It’s important to note that while this is the most direct and commanding of all the leadership styles, you shouldn’t be harsh, use yelling, or be otherwise offensive to the team members receiving the message when directing.

2 Coaching

Coaching is the most “hands-on” style. This is the best approach to use with an employee who is just learning a large portion of their job requirements for the first time. Think of employees who are entering the workforce for the first time, or even those who are making a career pivot.

Situational managers can support these employees by walking them step-by-step through their new responsibilities. It’s the most time-consuming approach, but it provides the best in-depth learning for the team member. Frequent check-ins and open communication channels are super important in this style.

3 Supporting

The supportive leadership style is sometimes also referred to as the “selling” style, because it often involves the manager trying to convince the employee that they’re capable of a new responsibility. In this case, the employee being managed usually has more experience in the field already, but not quite enough that they can do tasks completely without direction. 

In this style, managers can have weekly one-on-one meetings with their team, invite new employees into brainstorming sessions, and encourage their employees to start taking more initiative and risk on upcoming projects.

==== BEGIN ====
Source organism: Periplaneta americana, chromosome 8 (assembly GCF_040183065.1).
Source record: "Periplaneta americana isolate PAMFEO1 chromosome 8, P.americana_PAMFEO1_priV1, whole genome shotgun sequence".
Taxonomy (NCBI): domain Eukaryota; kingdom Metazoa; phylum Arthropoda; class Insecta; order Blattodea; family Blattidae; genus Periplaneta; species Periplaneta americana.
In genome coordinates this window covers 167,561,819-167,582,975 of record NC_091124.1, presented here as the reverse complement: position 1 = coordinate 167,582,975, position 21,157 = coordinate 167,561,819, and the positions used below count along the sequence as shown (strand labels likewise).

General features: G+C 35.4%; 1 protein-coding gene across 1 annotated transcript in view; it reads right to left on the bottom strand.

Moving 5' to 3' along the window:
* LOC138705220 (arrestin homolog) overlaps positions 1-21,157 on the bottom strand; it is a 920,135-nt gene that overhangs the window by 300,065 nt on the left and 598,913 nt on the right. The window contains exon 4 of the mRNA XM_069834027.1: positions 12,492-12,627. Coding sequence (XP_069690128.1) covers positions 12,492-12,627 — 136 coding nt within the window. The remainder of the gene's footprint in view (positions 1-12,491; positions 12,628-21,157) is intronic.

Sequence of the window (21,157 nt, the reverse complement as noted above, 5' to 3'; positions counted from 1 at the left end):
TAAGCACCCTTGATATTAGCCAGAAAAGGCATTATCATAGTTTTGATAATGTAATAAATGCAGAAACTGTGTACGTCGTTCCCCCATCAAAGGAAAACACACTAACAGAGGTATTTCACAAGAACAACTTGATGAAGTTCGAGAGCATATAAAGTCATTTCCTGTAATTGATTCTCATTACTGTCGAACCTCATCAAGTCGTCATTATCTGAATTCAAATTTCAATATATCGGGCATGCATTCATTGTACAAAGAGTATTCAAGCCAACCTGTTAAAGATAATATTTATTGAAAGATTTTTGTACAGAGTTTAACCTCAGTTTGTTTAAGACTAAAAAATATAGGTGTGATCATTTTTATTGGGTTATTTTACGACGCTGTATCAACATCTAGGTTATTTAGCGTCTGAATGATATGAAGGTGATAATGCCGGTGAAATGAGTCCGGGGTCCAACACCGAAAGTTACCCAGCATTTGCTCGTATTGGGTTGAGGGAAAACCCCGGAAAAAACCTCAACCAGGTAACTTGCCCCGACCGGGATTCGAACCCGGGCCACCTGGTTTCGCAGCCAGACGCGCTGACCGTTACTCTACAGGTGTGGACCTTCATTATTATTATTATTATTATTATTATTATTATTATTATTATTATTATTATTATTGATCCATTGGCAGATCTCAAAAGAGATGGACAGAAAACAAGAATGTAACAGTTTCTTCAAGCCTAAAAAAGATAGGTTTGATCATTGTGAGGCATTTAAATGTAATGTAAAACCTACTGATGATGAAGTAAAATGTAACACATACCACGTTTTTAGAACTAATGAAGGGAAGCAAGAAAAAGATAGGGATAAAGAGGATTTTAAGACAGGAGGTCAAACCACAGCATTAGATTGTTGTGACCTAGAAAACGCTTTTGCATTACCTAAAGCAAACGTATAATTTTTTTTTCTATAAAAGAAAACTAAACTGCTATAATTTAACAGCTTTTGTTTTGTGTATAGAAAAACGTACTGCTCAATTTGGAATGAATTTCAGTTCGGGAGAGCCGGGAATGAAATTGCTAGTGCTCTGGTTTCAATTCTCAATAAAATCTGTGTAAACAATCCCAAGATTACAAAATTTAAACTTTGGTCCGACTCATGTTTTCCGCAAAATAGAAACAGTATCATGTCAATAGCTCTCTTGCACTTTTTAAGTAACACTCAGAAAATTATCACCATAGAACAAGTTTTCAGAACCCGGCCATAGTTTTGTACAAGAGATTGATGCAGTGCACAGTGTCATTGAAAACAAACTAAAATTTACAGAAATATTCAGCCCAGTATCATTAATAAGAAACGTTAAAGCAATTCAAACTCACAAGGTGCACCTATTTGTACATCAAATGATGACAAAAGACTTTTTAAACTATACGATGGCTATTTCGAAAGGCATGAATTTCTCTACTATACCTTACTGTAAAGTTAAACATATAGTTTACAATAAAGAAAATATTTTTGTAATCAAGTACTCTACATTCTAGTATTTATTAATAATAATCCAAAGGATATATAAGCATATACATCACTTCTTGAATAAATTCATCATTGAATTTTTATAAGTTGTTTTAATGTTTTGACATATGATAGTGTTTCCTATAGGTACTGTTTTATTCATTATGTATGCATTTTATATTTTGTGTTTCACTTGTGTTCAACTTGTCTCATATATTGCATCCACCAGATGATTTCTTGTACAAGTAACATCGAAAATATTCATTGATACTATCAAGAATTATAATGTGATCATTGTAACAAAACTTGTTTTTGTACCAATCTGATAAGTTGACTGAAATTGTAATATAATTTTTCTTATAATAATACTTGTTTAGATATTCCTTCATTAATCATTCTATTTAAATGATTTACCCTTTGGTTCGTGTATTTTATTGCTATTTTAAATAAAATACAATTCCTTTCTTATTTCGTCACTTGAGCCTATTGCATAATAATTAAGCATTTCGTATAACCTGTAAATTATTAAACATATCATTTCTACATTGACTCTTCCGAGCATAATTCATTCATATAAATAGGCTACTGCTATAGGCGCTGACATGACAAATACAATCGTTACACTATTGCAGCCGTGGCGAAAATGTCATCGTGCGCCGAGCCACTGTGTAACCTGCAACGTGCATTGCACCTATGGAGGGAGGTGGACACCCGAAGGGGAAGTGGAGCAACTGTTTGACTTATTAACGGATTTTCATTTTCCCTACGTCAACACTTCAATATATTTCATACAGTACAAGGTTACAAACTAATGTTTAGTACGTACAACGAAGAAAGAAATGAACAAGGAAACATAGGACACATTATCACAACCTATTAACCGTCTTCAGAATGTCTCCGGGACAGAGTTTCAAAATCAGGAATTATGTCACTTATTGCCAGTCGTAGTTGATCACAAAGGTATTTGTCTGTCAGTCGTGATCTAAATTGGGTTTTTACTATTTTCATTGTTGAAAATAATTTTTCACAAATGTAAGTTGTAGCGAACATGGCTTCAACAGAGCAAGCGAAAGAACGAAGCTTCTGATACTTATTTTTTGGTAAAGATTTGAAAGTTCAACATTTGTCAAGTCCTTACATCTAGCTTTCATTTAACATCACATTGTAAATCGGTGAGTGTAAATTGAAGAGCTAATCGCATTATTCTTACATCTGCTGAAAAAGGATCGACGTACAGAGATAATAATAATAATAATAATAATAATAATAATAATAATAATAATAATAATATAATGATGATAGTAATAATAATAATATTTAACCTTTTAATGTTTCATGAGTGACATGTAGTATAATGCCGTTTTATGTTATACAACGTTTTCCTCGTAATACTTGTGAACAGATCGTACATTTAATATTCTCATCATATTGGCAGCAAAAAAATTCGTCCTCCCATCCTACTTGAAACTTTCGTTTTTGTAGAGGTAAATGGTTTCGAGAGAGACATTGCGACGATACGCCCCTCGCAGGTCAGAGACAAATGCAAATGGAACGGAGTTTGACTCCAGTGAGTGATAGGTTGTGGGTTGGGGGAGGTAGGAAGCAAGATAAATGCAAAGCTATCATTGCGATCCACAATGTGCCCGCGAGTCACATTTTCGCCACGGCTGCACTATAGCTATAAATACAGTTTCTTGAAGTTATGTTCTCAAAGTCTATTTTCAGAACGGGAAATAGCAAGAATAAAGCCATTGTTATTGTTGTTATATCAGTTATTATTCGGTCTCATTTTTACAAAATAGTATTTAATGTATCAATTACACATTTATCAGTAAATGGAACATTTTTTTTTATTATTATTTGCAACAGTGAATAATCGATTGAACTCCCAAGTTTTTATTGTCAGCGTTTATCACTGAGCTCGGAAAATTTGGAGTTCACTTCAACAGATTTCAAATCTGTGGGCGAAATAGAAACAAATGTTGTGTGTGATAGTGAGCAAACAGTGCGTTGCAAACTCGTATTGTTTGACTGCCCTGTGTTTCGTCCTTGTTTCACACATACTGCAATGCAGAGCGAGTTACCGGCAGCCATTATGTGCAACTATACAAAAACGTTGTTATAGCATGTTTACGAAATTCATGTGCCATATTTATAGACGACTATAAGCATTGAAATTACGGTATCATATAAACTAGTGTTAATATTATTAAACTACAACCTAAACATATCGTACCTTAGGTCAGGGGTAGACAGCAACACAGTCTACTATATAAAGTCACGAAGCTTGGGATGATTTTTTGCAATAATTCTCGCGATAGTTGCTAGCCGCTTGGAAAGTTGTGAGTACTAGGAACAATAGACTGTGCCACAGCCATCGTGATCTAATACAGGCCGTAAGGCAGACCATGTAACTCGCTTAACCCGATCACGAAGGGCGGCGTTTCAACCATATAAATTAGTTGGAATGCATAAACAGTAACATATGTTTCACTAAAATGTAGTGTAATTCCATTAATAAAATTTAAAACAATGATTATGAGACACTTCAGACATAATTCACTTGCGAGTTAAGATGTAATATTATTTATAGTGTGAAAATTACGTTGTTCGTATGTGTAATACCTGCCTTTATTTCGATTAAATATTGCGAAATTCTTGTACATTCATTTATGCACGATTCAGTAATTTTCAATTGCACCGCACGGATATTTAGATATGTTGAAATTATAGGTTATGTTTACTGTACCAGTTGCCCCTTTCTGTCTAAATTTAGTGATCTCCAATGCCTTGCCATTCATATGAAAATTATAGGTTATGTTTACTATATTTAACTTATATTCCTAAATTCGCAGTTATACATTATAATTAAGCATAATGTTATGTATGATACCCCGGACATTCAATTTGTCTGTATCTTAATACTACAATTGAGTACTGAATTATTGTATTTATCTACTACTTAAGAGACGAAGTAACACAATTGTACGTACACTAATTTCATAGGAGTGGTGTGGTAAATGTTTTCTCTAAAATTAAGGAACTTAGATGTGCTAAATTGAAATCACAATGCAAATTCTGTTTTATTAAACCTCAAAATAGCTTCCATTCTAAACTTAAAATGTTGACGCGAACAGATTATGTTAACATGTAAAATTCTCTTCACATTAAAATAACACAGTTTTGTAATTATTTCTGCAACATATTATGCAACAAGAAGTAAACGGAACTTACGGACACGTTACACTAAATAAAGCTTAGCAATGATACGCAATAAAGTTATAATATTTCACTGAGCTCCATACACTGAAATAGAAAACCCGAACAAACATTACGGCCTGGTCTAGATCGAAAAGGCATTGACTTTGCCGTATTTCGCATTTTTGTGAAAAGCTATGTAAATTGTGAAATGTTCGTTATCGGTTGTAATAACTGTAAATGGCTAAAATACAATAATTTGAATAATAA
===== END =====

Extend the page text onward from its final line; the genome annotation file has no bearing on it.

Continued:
4 Delegating

Delegating is a great leadership style to use with employees who already have the experience and confidence to perform a role well. Employees managed in this style should be trusted to take measurable, educated risks for the purpose of learning and bringing insights into the team.

At this level, employees can take more external meetings on their own, manage their own schedule, and sometimes decide for themselves if they would prefer to take on one task over another.

When delegating to employees, leaders should maintain regular one-on-ones and team bonding activities to continue keeping communication pathways open across the team.

Why is situational leadership effective? 

  • Is a straightforward framework with only four areas to select from.
  • Allows leaders flexibility in their approach depending on the employee and the situation.
  • Focuses on building trust and empathy within teams.
  • Accounts for challenges and the leader’s ability to coach, support, or direct their way through them. 
  • Prioritises development and growth for employees.
  • Boosts collaboration and productivity within teams.
  • Encourages leaders to be creative and proactive in their outreach to employees.
  • Requires honesty, transparency, and cooperation between all members.
  • Involves the leader with employee-level tasks.
  • Provides a clear vision of progress within the team.

Disadvantages of situational leadership

1. Focuses on short-term goals. The leader looks only at the next level of progress, not the long-term progress.

2. Places a lot of responsibility on the leader to reach out regularly and track employees’ growth, which involves a large time commitment.

3. Expects leaders to rely on intuition, which can be especially difficult for new managers. There is a lot of ambiguity within the framework.